Table 2–9. TMS320C31 Signal Descriptions
# Pins
I/O/Z†
D31–D0
32
I/O/Z
32-bit data port.
S
H
R
A23–A0
24
O/Z
24-bit address port..
S
H
R
R/W
1
O/Z
Read/write signal. This pin is high when a read is performed; low when a write is performed over the parallel
interface.
S
H
R
STRB
1
O/Z
External access strobe.
S
H
RDY
1
I
Ready signal. This pin indicates that the external device is prepared for a transaction completion.
HOLD
1
I
Hold signal. When HOLD is a logic low, any ongoing
transaction is completed. The A23–A0, D31–D0,
STRB, and R/W signals are placed in a high-impedance state, and all transactions over the primary bus
interface are held until HOLD becomes a logic high, or
the NOHOLD bit of the primary bus control register is
set.
HOLDA
1
O/Z
Hold acknowledge signal. This signal is generated in
response to a logic low on HOLD. It signals that A23–
A0, D31–D0, STRB, and R/W are placed in a high-impedance state and that all transactions over the bus will
be held. HOLDA will be high in response to a logic high
of HOLD, or the NOHOLD bit of the primary bus control
register is set.
Signal
Description
Condition When
Signal Is in High Z‡
Primary Bus Interface (61 Pins)
† Input (I), output (O), high-impedance (Z)state.
‡ S = SHZ active, H = Hold active, R = Reset active.
2-30
S
TMS320C31 Signal Descriptions
Table 2–9. TMS320C31 Signal Descriptions (Continued)
Signal
# Pins
I/O/Z†
Description
RESET
1
I
Reset. When this pin is a logic low, the device is placed
in the reset condition. When reset becomes a logic 1,
execution begins from the location specified by the reset vector.
INT3 — INT0
4
I
External interrupts.
IACK
1
O/Z
Interrupt acknowledge signal. IACK is active during the
IACK instruction. This can be used to indicate the beginning or end of an interrupt service routine.
MCBL/MP
1
I
Microcomputer boot loader/microprocessor mode pin.
SHZ
1
I
Shut down high Z. An active low shuts down the
TMS320C31 and places all pins in a high-impedance
state. This signal is used for board-level testing to ensure that no dual drive conditions occur. CAUTION: An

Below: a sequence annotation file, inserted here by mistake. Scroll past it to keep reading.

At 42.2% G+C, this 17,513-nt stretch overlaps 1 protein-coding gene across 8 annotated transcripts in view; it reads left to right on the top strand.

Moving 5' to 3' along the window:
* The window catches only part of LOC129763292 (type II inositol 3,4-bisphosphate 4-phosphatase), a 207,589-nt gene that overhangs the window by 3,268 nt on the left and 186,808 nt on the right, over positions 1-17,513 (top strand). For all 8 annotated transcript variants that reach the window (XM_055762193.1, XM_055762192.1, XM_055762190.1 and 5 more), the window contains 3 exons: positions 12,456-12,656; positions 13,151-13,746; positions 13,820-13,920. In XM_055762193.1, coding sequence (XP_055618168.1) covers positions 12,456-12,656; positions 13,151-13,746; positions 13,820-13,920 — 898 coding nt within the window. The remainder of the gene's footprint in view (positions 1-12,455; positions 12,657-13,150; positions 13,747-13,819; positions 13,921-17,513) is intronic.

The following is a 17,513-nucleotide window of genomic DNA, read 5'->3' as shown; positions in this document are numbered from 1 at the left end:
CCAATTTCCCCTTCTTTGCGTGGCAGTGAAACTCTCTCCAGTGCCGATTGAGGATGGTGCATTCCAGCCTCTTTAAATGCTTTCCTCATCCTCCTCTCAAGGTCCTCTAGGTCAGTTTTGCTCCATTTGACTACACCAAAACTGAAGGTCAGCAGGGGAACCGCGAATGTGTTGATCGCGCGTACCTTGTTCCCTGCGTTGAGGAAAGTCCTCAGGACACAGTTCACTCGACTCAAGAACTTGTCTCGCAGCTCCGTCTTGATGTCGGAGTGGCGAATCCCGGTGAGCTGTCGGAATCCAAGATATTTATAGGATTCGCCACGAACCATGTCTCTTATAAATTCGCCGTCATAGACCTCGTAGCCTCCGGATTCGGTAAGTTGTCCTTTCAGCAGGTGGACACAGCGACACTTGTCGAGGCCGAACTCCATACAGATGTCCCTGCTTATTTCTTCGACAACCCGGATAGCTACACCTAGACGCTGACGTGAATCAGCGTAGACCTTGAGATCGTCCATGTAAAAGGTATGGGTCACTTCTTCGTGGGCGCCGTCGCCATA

active low on the SHZ pin corrupts TMS320C31
memory and register contents. Reset the device with
an SHZ = 1 to restore it to a known operating condition.
XF1, XF0
2
I/O/Z
External flag pins. They are used as general-purpose
I/O pins or to support interlocked processor instructions.
Condition When
Signal Is in High Z‡
Control Signals (10 Pins)
S
S
R
Serial Port 0 Signals (6 Pins)
CLKR0
1
I/O/Z
Serial port 0 receive clock. This pin serves as the serial
shift clock for the serial port 0 receiver.
S
R
CLKX0
1
I/O/Z
Serial port 0 transmit clock. This pin serves as the serial
shift clock for the serial port 0 transmitter.
S
R
DR0
1
I/O/Z
Data receive. Serial port 0 receives serial data via the
DR0 pin.
S
R
DX0
1
I/O/Z
Data transmit output. Serial port 0 transmits serial data
on this pin.
S
R
FSR0
1
I/O/Z
Frame sychronization pulse for receive. The FSR0
pulse initiates the receive data process over DR0.
S
R
FSX0
1
I/O/Z
Frame synchronization pulse for transmit. The FSX0
pulse initiates the transmit data process over pin DX0.
S
R
† Input (I), output (O), high-impedance state (Z).
‡ S = SHZ active, H = Hold active, R = Reset active.
TMS320C31 Architectural Overview
2-31
TMS320C31 Signal Descriptions
Table 2–9. TMS320C31 Signal Descriptions (Concluded)
# Pins
I/O/Z†
Description
TCLK0
1
I/O/Z
Timer clock 0. As an input, TCLK0 is used by timer 0 to
count external pulses. As an output pin, TCLK0 outputs
pulses generated by timer 0.
S
TCLK1
1
I/O/Z
Timer clock 1. As an input, TCLK0 is used by timer 1 to
count external pulses. As an output pin, TCLK1 outputs
pulses generated by timer 1.
S
H1
1
O/Z
External H1 clock. This clock has a period equal to
twice CLKIN.
S
H3
1
O/Z
External H3 clock. This clock has a period equal to
twice CLKIN.
S
VDD
20
I
+5-VDC supply pins. All pins must be connected to a
common supply plane. §
VSS
25
I
Ground pins. All ground pins must be connected to a
common ground plane.
X1
1
O/Z
Output pin from the internal crystal oscillator. If a crystal
is not used, this pin should be left unconnected.
X2/CLKIN
1
I
The internal oscillator input pin from a crystal or a clock.
Signal
Condition When
Signal Is in High Z‡
Timer Signals (2 Pins)
Supply and Oscillator Signals (49 Pins)
Reserved (4 Pins)
EMU2 — EMU0
3
I
EMU3
1
O/Z
S
¶
Reserved. Use 20-kΩ pull-up resistors to +5 volts.
Reserved.
S
† Input (I), output (O), high-impedance state (Z).
‡ S = SHZ active, H = Hold active, R = Reset active.
§ Recommended decoupling capacitor value is 0.1 µF.
¶ Follow the connections specified for the reserved pins. 18- to 22-kΩ pull-up resistors are recommended. All +5 volt supply
pins must be connected to a common supply plane, and all ground pins must be connected to a common ground plane.